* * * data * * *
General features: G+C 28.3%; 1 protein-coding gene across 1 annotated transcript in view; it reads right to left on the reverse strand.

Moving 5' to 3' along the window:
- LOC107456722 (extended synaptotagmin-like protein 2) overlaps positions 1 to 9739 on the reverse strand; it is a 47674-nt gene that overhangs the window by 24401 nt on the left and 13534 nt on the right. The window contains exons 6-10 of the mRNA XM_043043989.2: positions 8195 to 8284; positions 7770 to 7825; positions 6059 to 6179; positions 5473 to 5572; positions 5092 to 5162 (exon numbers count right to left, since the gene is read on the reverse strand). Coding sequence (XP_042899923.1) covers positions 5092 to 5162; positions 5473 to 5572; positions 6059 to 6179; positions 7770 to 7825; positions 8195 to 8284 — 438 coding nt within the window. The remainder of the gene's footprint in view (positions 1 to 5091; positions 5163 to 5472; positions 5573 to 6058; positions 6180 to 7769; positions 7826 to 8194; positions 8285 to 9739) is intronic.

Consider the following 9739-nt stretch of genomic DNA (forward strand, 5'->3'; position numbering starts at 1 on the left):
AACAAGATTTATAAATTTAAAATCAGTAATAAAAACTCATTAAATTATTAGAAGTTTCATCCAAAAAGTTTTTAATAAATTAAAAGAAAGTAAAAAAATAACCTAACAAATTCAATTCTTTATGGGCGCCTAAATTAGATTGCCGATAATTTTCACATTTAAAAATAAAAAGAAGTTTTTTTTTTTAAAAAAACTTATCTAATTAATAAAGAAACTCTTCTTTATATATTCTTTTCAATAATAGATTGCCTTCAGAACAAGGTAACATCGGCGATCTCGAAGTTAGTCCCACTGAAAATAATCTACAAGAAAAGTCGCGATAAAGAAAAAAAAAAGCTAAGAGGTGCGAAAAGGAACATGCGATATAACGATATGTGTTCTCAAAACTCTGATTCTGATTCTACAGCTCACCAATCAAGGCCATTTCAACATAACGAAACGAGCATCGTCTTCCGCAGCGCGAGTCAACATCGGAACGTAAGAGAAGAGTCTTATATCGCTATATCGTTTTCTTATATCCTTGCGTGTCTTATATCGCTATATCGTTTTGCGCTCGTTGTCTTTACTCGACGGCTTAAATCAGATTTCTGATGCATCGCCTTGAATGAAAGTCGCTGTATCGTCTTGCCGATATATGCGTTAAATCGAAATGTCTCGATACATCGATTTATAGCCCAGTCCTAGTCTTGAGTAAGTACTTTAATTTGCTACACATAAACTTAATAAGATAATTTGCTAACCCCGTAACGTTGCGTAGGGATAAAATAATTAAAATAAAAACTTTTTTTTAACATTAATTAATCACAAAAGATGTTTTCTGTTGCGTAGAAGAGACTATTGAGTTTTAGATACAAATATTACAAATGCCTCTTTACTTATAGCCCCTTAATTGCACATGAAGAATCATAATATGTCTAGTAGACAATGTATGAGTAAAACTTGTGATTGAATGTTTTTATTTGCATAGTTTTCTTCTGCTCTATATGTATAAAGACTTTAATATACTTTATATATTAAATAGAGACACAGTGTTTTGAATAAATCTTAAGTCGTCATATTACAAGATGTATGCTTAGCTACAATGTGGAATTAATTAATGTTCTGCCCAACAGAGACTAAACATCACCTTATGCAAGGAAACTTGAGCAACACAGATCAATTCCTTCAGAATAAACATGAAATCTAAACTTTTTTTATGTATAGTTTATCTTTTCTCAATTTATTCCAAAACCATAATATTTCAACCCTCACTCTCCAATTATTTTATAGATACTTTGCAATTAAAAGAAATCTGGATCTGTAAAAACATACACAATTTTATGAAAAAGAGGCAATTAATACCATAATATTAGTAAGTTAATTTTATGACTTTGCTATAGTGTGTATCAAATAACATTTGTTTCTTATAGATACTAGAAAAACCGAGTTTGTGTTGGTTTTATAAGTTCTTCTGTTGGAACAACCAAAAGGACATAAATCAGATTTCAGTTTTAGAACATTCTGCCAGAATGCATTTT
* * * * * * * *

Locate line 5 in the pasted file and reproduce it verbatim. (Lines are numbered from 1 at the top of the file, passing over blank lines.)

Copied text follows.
AACAAGATTTATAAATTTAAAATCAGTAATAAAAACTCATTAAATTATTAGAAGTTTCATCCAAAAAGTTTTTAATAAATTAAAAGAAAGTAAAAAAATAACCTAACAAATTCAATTCTTTATGGGCGCCTAAATTAGATTGCCGATAATTTTCACATTTAAAAATAAAAAGAAGTTTTTTTTTTTAAAAAAACTTATCTAATTAATAAAGAAACTCTTCTTTATATATTCTTTTCAATAATAGATTGCCTTCAGAACAAGGTAACATCGGCGATCTCGAAGTTAGTCCCACTGAAAATAATCTACAAGAAAAGTCGCGATAAAGAAAAAAAAAAGCTAAGAGGTGCGAAAAGGAACATGCGATATAACGATATGTGTTCTCAAAACTCTGATTCTGATTCTACAGCTCACCAATCAAGGCCATTTCAACATAACGAAACGAGCATCGTCTTCCGCAGCGCGAGTCAACATCGGAACGTAAGAGAAGAGTCTTATATCGCTATATCGTTTTCTTATATCCTTGCGTGTCTTATATCGCTATATCGTTTTGCGCTCGTTGTCTTTACTCGACGGCTTAAATCAGATTTCTGATGCATCGCCTTGAATGAAAGTCGCTGTATCGTCTTGCCGATATATGCGTTAAATCGAAATGTCTCGATACATCGATTTATAGCCCAGTCCTAGTCTTGAGTAAGTACTTTAATTTGCTACACATAAACTTAATAAGATAATTTGCTAACCCCGTAACGTTGCGTAGGGATAAAATAATTAAAATAAAAACTTTTTTTTAACATTAATTAATCACAAAAGATGTTTTCTGTTGCGTAGAAGAGACTATTGAGTTTTAGATACAAATATTACAAATGCCTCTTTACTTATAGCCCCTTAATTGCACATGAAGAATCATAATATGTCTAGTAGACAATGTATGAGTAAAACTTGTGATTGAATGTTTTTATTTGCATAGTTTTCTTCTGCTCTATATGTATAAAGACTTTAATATACTTTATATATTAAATAGAGACACAGTGTTTTGAATAAATCTTAAGTCGTCATATTACAAGATGTATGCTTAGCTACAATGTGGAATTAATTAATGTTCTGCCCAACAGAGACTAAACATCACCTTATGCAAGGAAACTTGAGCAACACAGATCAATTCCTTCAGAATAAACATGAAATCTAAACTTTTTTTATGTATAGTTTATCTTTTCTCAATTTATTCCAAAACCATAATATTTCAACCCTCACTCTCCAATTATTTTATAGATACTTTGCAATTAAAAGAAATCTGGATCTGTAAAAACATACACAATTTTATGAAAAAGAGGCAATTAATACCATAATATTAGTAAGTTAATTTTATGACTTTGCTATAGTGTGTATCAAATAACATTTGTTTCTTATAGATACTAGAAAAACCGAGTTTGTGTTGGTTTTATAAGTTCTTCTGTTGGAACAACCAAAAGGACATAAATCAGATTTCAGTTTTAGAACATTCTGCCAGAATGCATTTT